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I am an Assistant Professor in the Department of Physics and Astronomy at the University of Denver. I did my PhD research at the University of Colorado, a postdoc at NIST Boulder, and then came to DU in September 2010. I love teaching and thinking through challenging physics concepts, and I love doing research with lasers. Speciically, I use ultrafast pulsed lasers as "strobe lights" to observe energy transport in nanostructures, relevant to cooling of integrated circuits and solar energy harvesting.
Mark E. Siemens, Galan Moody, Hebin Li, Alan D. Bristow, and Steven T. Cundiff, "Resonance lineshapes in two-dimensional Fourier transform spectroscopy," Opt. Express 18, 17699-17708 (2010)
Mark E. Siemens, Qing Li, Rongugi Yang, Erik H. Anderson, Keith A. Nelson, Murnane M. Murnane, and Henry C. Kapteyn,“Time-resolved quasi-ballistic heat transport at nano-interfaces”, Nature Materials 9, 26 (2010).
Chan La-O-Vorakiat, Mark E. Siemens, Stefan Mathias, Martin Aeschlimann, Patrik Grychtol, Roman Adam, Claus M. Schneider, Justin M. Shaw, Hans Nembach, Thomas J. Silva, Margaret M. Murnane, and Henry C. Kapteyn, “Tabletop magneto-optic Kerr effect measurements with ultrafast Extreme Ultraviolet pulses,” Physical Review Letters 103, 257402 (2009).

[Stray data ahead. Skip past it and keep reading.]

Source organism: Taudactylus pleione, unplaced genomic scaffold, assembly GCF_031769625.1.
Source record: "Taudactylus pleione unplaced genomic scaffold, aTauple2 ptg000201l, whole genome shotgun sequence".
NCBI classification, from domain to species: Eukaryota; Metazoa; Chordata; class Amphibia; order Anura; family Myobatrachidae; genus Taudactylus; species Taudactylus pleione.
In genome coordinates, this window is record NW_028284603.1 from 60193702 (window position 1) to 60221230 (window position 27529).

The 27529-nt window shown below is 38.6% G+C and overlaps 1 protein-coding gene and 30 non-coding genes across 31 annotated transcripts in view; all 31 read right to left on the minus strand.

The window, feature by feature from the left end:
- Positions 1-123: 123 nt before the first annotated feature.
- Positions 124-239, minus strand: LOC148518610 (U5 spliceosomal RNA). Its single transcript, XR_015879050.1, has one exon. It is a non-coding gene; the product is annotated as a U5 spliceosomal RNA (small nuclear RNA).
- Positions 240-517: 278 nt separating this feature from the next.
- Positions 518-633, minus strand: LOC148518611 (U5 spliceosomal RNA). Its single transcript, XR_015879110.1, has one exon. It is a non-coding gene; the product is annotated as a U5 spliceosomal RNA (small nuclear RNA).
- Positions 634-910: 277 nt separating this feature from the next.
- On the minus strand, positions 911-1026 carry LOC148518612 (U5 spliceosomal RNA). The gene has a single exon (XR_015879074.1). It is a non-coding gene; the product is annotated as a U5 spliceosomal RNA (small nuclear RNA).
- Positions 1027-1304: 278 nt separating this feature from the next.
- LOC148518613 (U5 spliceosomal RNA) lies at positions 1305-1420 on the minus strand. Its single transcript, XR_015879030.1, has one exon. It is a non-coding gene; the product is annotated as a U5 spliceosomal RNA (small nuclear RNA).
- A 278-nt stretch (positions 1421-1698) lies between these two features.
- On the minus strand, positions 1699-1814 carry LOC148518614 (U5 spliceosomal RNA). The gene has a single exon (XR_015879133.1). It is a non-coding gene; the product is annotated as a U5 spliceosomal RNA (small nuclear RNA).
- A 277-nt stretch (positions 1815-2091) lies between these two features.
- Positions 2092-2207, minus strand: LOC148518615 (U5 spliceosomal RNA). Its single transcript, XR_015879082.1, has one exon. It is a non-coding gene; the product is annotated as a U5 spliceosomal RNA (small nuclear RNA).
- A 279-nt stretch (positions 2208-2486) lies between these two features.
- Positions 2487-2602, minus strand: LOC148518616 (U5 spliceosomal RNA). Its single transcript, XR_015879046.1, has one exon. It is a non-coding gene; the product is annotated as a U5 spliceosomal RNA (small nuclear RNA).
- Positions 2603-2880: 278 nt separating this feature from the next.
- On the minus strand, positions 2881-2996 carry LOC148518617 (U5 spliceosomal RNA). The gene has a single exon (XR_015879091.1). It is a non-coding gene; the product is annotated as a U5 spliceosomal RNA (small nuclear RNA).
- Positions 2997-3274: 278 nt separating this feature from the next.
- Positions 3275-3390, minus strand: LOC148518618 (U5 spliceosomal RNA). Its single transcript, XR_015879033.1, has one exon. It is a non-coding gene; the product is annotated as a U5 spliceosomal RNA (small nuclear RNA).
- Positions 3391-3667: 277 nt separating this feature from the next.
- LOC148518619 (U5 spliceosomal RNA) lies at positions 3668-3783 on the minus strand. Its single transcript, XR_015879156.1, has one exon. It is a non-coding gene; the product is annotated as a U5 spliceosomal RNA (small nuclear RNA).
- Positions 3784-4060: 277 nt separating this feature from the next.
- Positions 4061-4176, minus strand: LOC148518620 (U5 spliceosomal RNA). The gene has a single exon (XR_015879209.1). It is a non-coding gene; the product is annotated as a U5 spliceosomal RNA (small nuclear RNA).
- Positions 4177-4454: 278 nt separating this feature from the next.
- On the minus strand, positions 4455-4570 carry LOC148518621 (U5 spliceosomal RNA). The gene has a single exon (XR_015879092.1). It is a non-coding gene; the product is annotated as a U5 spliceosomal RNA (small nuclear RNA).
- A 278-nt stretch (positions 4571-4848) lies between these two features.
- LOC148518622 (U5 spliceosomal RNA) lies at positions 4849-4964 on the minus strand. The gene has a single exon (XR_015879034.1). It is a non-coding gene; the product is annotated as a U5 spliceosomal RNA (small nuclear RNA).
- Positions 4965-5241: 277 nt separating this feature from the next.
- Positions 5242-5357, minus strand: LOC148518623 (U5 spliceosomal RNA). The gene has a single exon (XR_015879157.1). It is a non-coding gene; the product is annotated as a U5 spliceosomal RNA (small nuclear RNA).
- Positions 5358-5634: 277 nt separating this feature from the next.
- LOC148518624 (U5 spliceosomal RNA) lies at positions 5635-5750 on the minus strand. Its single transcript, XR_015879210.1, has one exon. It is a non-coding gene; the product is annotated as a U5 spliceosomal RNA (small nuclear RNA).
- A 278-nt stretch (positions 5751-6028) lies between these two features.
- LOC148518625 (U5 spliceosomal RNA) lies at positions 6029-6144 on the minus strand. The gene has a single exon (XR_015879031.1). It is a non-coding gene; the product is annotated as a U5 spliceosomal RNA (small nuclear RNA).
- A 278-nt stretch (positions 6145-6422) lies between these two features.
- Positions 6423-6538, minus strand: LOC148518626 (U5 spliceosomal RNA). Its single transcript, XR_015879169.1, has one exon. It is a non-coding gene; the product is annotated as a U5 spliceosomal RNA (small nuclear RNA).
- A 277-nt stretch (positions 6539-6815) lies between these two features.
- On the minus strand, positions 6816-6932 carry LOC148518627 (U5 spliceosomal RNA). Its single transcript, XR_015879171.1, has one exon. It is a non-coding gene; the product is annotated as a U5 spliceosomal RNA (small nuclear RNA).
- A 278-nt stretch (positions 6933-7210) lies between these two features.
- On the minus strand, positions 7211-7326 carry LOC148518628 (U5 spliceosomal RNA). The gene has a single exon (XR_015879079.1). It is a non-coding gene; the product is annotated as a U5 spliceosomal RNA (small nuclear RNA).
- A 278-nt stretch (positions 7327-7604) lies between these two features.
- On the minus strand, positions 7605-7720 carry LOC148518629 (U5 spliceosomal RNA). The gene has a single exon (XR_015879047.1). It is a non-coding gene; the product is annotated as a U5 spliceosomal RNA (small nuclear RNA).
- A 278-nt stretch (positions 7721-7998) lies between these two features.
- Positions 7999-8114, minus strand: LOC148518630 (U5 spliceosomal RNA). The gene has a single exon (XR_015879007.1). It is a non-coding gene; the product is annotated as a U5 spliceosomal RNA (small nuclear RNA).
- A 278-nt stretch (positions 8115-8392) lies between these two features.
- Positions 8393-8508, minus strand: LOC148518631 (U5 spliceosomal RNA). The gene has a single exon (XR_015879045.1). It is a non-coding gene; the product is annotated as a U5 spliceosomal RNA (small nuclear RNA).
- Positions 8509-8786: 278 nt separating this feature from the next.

My research interests lie in understanding transport of fundamental energy carriers in and near nanostructures. I use ultrafast lasers to make spectroscopic measurements of electron, hole, and phonon transport and interactions. I want to understand these processes in a variety of nanoscale systems, such as quantum-confined semiconductor systems and metal-on-insulator nanowires. These energy transfer processes are relevant to heat-sinking of nanocircuits and solar energy conversion.
Fall 2010, 11, and 12: FSEM - The Physics of Light
Winter 2011, 13: Analytical Mechanics
Winter 2012, 14: Thermal Physics
Spring 2012, 14: University Physics II
Fall 2013: Advancd Dynamics